Last year, Lindell drove with keyboardist Ivan Neville to meet a quickly assembled band at Grizzly Studios to record Between Motion and Rest. "I said, 'Look, I ain't been there in about 10 years, I don't know what it's like. Last time I was there, there was busted-up bikes, laundry and shit everywhere. I just wanna prepare you,'" he says. "And we walk in, and sure enough, the same busted-up bike is laying right there!"

Grizzly Studios is that kind of place. There are stains on the carpet, graffiti on the couch, and on that particular day, the studio's computer was on the fritz. No matter. Lindell and a gang of old friends—including Theis, longtime drummer Jake Brown and Thomas Johnson, who's releasing a solo record on Sparco soon—warmed up as engineer Roger Tschann strung up some two-inch analog tape. Soon they were laying down songs: the romantic "Matrimony," which Lindell wrote on the spot, one week before getting married; "Bodega," an ode to his West Coast sanctuary; a couple covers of Curtis Mayfield and Magic Sam.

With so many local friends involved (plus art designed by Josh Staples, who released Lindell's first album in 1996, and silkscreened by longtime pal Jayson Taylor, who handles his merchandising), the record was "a real sentimental thing, man," Lindell says. The songs flow freely, naturally, and it shows in the grooves. It feels like a homecoming record, one tinged with gratitude ("Lucky Lucky") and love ("True Blue Love"). In a way, it couldn't have been released by anyone but Lindell himself, straight from the heart.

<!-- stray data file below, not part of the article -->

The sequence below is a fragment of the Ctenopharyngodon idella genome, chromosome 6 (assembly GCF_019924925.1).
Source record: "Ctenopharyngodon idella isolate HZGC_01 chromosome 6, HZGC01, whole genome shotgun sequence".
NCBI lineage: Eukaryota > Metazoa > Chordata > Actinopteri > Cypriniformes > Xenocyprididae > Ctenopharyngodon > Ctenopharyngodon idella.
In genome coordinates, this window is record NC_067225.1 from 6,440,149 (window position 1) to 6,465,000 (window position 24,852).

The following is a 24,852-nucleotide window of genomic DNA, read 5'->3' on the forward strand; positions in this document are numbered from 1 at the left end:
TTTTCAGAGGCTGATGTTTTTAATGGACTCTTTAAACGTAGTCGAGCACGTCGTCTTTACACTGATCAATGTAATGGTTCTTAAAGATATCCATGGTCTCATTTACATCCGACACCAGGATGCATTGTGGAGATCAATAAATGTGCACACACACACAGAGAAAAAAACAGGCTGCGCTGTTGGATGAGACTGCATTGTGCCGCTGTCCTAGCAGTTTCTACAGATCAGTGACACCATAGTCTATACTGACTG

Is it working, his great experiment of independence? Encouragingly, Lindell's sold about 3,000 copies of Between Motion and Rest, including 800 copies on vinyl. Without having to pay a label, that translates into some decent money. He's also signed a licensing deal for song publishing, has kept his radio contacts and is in talks for distribution. He's even been able to pay back his old friend Speer from the Forestville Club.

"Obviously," he says, a sense of pride in his rasp, "to walk away from that Alligator deal, there's been times when it was hard to get the money together. Obviously there's been times I've had doubt, like, 'Oh God, what am I getting into?' But creatively, which is somethin' that's important to me, I needed to have free reign to do what the hell I want to do. I don't even have no money to be doin' what I'm doin'. But I just—I don't know why I feel so driven to do it. I just feel like as a musician, it's my duty."

Eric Lindell plays Friday, July 30, at the Last Day Saloon (120 Fifth St., Santa Rosa; 8:30pm; $15; 707.545.2343), and Saturday, July 31, at 4pm at the Sonoma County Blues Festival (Sonoma County Fairgrounds, 1350 Bennett Valley Road, Santa Rosa; fest, 1pm&–7pm; $12 plus fair admission; 707.588.0707).